Effects of dairy system, herd within dairy system, and individual cow characteristics on the volatile organic compound profile of ripened model cheeses.J Dairy Sci. 2015 Apr; 98(4):2183-96.JD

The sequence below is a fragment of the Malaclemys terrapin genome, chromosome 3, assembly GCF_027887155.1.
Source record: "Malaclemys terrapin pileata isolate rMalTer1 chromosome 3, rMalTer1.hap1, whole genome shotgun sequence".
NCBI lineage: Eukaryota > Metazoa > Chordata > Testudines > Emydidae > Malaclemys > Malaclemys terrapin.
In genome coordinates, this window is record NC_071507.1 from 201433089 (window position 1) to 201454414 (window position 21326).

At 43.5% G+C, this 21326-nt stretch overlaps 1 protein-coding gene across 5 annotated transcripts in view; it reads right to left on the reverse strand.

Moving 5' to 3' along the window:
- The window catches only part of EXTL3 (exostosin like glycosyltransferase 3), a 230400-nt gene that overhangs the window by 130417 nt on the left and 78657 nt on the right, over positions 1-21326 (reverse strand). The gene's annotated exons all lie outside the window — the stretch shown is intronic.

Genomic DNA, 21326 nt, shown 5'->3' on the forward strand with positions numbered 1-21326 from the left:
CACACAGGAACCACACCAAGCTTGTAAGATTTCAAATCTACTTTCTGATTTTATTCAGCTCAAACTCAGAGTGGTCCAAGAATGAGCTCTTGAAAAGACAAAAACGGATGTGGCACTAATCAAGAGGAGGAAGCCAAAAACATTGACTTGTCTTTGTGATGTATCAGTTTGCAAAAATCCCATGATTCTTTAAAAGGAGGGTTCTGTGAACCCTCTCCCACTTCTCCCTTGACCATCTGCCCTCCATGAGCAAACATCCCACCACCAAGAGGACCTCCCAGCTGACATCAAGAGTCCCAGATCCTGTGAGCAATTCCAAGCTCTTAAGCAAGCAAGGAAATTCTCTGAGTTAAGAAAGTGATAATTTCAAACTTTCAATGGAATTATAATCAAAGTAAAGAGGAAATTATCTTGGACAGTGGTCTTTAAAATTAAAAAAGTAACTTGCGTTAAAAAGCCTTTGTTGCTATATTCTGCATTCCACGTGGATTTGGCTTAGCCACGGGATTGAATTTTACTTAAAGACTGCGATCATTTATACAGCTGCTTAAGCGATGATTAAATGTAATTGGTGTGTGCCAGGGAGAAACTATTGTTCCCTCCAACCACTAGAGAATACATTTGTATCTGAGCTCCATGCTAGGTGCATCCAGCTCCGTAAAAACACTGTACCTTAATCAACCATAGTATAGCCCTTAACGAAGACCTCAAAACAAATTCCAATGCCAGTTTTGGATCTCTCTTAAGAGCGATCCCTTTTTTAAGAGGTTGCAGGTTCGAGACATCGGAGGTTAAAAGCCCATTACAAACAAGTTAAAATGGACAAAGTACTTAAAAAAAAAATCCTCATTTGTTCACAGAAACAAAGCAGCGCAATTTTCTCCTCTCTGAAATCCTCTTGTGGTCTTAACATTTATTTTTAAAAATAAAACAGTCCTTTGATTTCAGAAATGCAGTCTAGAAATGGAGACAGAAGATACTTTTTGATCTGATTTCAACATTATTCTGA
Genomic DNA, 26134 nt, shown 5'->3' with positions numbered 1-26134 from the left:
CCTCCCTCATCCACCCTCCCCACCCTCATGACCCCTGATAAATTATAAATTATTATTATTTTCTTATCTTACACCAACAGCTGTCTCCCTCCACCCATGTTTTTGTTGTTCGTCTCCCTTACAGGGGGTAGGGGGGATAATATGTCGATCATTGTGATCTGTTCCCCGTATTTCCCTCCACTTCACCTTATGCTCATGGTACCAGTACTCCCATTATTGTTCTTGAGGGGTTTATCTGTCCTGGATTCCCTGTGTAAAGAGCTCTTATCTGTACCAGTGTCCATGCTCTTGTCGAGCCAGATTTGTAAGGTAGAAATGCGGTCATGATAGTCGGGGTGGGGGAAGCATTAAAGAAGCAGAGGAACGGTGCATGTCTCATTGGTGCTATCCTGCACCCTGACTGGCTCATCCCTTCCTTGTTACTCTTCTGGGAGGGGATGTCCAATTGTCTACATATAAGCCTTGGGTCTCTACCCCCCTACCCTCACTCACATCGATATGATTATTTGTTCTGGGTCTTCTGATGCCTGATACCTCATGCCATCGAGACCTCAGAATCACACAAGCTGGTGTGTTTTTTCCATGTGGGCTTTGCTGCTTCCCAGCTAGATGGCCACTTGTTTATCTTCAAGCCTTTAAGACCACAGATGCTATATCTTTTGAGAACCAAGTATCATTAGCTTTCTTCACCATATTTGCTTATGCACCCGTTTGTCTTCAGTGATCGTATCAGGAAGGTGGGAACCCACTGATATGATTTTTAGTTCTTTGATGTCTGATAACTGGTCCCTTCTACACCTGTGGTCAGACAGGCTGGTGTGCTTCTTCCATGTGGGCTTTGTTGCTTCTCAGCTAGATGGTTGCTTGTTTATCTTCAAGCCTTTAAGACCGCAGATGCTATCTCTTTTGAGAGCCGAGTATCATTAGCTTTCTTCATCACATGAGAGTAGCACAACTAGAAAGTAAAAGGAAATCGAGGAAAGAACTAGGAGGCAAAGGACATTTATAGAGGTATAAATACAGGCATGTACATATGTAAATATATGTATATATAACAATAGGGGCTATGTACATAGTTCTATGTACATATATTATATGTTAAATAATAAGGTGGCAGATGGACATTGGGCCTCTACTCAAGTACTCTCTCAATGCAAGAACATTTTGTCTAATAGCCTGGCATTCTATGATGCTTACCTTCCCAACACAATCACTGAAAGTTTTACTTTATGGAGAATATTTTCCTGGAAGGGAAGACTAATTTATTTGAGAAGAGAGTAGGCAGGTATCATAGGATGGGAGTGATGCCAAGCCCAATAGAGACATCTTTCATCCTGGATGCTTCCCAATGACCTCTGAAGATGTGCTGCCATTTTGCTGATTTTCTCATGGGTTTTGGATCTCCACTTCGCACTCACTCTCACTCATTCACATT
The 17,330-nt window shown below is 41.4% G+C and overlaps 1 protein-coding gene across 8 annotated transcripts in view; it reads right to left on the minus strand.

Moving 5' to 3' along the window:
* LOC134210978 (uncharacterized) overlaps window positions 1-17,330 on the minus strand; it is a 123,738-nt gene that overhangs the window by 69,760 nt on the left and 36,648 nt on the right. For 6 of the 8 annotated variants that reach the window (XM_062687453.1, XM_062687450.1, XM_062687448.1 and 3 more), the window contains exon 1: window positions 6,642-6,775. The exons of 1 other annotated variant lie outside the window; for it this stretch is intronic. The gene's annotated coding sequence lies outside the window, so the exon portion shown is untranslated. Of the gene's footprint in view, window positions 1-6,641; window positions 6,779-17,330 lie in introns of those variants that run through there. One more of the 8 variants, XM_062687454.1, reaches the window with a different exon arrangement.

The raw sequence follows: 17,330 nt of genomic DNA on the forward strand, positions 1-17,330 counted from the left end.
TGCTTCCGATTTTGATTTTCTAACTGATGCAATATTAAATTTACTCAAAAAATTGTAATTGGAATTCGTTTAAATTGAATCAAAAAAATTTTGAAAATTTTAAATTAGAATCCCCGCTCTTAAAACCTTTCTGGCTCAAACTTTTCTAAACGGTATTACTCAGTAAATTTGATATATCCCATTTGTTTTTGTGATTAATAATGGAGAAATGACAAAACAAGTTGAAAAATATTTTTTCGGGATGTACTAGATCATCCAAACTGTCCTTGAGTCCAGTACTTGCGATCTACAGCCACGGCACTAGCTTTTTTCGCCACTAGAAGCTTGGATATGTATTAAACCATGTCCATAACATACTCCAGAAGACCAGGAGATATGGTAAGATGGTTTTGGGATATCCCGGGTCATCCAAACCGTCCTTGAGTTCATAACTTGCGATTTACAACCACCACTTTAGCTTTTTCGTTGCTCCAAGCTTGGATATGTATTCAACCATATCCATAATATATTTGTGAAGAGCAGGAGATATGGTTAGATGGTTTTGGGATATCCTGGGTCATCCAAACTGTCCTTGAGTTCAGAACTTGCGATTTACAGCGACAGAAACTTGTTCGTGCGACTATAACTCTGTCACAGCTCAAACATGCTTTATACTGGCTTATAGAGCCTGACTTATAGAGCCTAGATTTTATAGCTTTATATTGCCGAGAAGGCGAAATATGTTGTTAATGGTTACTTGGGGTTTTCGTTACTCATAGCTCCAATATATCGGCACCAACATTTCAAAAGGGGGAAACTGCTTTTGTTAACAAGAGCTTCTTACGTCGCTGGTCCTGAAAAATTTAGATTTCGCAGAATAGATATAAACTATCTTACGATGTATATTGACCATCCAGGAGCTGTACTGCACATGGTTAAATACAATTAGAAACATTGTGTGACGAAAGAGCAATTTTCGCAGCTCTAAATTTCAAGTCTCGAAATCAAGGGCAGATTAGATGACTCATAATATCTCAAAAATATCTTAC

The objective of this work was to study the effect of dairy system, herd within dairy system, and characteristics of individual cows (parity, days in milk, and daily milk yield) on the volatile organic compound profile of model cheeses produced under controlled conditions from the milk of individual cows of the Brown Swiss breed. One hundred fifty model cheeses were selected from 1,272 produced for a wider study of the phenotypic and genetic variability of Brown Swiss cows. In our study, we selected 30 herds representing 5 different dairy systems. The cows sampled presented different milk yields (12.3-43.2kg/d), stages of lactation (10-412 d in milk), and parity (1-7). In total, 55 volatile compounds were detected by solid-phase microextraction and gas chromatography-mass spectrometry, including 14 alcohols, 13 esters, 11 free fatty acids, 8 ketones, 4 aldehydes, 3 lactones, 1 terpene, and 1 pyrazine. The most important sources of variation in the volatile organic profiles of model cheeses were dairy system (18 compounds) and days in milk (10 compounds), followed by parity (3 compounds) and milk yield (5 compounds). The model cheeses produced from the milk of tied cows reared on traditional farms had lower quantities of 3-methyl-butan-1-ol, 6-pentyloxan-2-one, 2-phenylethanol, and dihydrofuran-2(3H)-one compared with those reared in freestalls on modern farms. Of these, milk from farms using total mixed rations had higher contents of alcohols (hexan-1-ol, octan-1-ol) and esters (ethyl butanoate, ethyl pentanoate, ethyl hexanoate, and ethyl octanoate) and lower contents of acetic acid compared with those using separate feeds. Moreover, dairy systems that added silage to the total mixed ration produced cheeses with lower levels of volatile organic compounds, in particular alcohols (butan-1-ol, pentan-1-ol, heptan-1-ol), compared with those that did not. The amounts of butan-2-ol, butanoic acid, ethyl-2-methylpropanoate, ethyl-3-methylbutanoate, and 6-propyloxan-2-one increased linearly during lactation, whereas octan-1-ol, 3-methyl-3-buten-1-ol, 2-butoxyethanol, 6-pentyloxan-2-one, and 2,6-dimethylpyrazine showed a more complex pattern during lactation. The effect of the number of lactations (parity) was significant for octan-1-ol, butanoic acid, and heptanoic acid. Finally, concentrations of octan-1-ol, 2-phenylethanol, pentanoic acid, and heptanoic acid increased with increasing daily milk yield, whereas dihydrofuran-2(3H)-one decreased. In conclusion, the volatile organic compound profile of model cheeses from the milk of individual cows was affected by dairy farming system and stage of lactation and, to lesser extent, by parity and daily milk yield.